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Exploring Ireland's Hidden Gold Reserves.
It is believed by some, that Ireland could potentially hold more gold than the rest of the British Isles combined. Both the Irish Republic and Northern Ireland could hold a large, unknown quantity of this most precious of resources. As the gold price continues to soar, the desire to acquire it will continue to be a wise and solid choice. The Emerald Isle is rich in many types of ore and precious metals, it has long been speculated that Ireland may hold more precious material per square metre than most known locations across the globe. Ireland's varied geological make up, allows miners to bring different and valuable earth elements up to surface.
We have historical evidence of the equipment used by the early peoples of Ireland to extract the precious gold. We are quite fortunate that Irish Archaeologists have found the tools that previous generations used to smelt the Irish gold and the spoilage from the process was well preserved under several feet of the bogs peat material.
There are a couple of major mining companies active in along both sides of the Irish border. These companies search for profitable and long lasting streams of Irish gold.
Ireland is a major source of ores besides gold and among the resources that are exploited in the Emerald Isle are copper, zinc, alum, lead and gypsum. As recent as 2010 there has been much talk of a potential Gold Rush in Ireland. The last major Irish Gold Rush was nearly 150 years ago, so perhaps the Emerald Isle may be overdue another bite of the cherry.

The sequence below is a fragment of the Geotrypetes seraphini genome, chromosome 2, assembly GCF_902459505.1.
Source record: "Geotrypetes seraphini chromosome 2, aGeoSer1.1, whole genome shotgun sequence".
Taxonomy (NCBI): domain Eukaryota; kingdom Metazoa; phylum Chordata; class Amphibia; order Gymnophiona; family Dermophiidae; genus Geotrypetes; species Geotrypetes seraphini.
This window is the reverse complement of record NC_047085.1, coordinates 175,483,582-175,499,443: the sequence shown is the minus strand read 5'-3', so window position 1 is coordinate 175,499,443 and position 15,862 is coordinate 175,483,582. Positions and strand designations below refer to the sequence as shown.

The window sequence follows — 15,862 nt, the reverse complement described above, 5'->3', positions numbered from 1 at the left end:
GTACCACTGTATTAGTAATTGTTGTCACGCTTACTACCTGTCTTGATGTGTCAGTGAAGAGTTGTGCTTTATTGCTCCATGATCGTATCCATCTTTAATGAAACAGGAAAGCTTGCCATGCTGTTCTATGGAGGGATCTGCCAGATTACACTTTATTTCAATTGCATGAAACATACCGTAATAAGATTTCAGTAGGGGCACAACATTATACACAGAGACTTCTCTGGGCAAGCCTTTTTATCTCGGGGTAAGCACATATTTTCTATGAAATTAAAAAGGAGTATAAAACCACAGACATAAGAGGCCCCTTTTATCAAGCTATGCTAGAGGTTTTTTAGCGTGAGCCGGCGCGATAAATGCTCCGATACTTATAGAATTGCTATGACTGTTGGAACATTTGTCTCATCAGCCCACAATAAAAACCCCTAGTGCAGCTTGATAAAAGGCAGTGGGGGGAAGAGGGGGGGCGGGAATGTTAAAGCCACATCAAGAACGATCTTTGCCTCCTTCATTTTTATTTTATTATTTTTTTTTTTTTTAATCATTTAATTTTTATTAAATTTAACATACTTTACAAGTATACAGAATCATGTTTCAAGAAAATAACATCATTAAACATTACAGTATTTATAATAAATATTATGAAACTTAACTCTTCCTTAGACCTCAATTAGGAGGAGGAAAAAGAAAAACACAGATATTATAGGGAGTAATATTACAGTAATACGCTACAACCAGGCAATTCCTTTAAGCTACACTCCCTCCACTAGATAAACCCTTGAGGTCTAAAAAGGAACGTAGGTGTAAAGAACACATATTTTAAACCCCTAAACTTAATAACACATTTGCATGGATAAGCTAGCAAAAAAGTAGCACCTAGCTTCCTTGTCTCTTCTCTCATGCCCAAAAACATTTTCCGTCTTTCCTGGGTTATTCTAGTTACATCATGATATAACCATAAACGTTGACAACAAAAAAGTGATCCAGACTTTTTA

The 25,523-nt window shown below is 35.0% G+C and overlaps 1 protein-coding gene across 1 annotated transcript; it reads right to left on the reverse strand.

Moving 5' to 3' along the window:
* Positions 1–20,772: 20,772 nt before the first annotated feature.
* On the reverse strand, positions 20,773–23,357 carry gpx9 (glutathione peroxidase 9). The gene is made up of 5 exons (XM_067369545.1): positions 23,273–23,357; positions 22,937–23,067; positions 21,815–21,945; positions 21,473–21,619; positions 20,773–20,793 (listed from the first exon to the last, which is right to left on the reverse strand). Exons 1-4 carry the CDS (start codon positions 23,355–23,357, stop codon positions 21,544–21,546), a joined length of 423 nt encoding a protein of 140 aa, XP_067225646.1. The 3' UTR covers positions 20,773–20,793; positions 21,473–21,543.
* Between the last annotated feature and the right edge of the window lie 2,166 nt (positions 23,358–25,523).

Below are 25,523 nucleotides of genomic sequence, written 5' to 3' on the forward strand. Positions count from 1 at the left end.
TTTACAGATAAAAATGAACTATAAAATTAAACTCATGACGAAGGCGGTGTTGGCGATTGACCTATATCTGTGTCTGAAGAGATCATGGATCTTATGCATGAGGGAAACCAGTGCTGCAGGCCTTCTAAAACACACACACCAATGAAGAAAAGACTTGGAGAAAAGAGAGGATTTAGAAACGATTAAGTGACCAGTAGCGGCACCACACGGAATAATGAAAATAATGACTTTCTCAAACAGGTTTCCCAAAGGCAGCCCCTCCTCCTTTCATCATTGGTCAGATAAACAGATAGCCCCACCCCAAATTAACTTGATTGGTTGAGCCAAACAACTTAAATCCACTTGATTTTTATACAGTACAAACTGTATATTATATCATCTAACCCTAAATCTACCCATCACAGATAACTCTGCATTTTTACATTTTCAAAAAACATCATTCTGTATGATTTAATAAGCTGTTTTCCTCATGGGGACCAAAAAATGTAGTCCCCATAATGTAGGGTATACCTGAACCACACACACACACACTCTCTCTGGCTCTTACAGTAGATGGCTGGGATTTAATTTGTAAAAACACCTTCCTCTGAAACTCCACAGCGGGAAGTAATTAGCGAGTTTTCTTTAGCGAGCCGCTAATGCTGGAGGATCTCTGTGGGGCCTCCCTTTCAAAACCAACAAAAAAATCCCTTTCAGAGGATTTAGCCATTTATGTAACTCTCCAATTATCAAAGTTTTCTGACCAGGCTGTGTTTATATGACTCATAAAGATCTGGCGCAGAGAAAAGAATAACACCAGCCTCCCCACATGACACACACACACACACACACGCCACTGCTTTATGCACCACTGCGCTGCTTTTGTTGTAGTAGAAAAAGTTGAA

The Use of Irish Gold.
One of the major uses for Irish Gold was in use of furnishing the Irish High Kings and other royalty with jewelry to advertise their status and power. Archaeologists have found a few good examples of the Celtic royalties possessions and they are now on show to the public in a number of Irish museums. Along with the discovered royal artefacts, they have found a lot of evidence of human sacrifice throughout the region. It is believed that the symbolic offerings of Irish Gold and other precious materials was important in their burial rites.
Much of the early Celtic Pagan religions would have used the native gold in creating statues and artefacts. There has also been numerous finds of ancient Irish tribal jewelry discovered which would have used native gold in their construction. It is highly probable that the mines of Ireland supplied the gold materials to fellow Celtic peoples in modern day Wales, England and Scotland. It is likely that the trade of gold from Ireland to the British main land would have reduced after the Roman Invasion of the Great Britain.